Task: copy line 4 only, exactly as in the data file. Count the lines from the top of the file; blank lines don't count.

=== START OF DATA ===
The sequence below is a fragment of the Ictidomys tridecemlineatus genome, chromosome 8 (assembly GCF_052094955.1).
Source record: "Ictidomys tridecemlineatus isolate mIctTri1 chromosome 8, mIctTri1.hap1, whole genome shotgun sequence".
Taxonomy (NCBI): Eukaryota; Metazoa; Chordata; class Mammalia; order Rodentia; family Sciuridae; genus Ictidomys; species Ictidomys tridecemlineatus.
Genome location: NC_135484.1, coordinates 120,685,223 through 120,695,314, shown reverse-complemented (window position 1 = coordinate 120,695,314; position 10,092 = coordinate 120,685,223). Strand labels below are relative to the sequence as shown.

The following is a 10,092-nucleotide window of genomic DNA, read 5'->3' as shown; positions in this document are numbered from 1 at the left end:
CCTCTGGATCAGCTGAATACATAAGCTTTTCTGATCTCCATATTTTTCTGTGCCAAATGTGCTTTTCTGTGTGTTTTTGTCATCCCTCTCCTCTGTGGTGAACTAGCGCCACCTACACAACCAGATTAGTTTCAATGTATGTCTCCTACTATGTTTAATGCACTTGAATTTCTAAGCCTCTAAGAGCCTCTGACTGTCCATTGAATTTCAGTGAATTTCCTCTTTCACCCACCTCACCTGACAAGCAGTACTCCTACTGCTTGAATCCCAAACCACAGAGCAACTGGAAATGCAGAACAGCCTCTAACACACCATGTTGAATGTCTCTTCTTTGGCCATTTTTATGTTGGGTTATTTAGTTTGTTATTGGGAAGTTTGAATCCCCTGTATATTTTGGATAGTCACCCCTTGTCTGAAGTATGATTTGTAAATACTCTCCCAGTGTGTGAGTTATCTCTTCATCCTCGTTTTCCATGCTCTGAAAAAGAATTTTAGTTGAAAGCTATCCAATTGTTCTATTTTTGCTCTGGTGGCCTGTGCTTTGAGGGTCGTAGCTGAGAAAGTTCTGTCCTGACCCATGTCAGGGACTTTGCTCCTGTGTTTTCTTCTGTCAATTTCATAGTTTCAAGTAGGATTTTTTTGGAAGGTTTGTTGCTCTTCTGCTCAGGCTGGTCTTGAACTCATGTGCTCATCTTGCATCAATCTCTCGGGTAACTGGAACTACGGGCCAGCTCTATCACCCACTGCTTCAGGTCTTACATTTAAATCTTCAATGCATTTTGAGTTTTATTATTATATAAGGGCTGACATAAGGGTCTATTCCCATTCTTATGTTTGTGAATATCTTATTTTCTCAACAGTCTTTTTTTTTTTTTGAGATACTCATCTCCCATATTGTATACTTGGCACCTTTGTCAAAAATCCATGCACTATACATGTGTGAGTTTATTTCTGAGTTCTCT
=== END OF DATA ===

Genome location: NC_135484.1, coordinates 120,685,223 through 120,695,314, shown reverse-complemented (window position 1 = coordinate 120,695,314; position 10,092 = coordinate 120,685,223). Strand labels below are relative to the sequence as shown.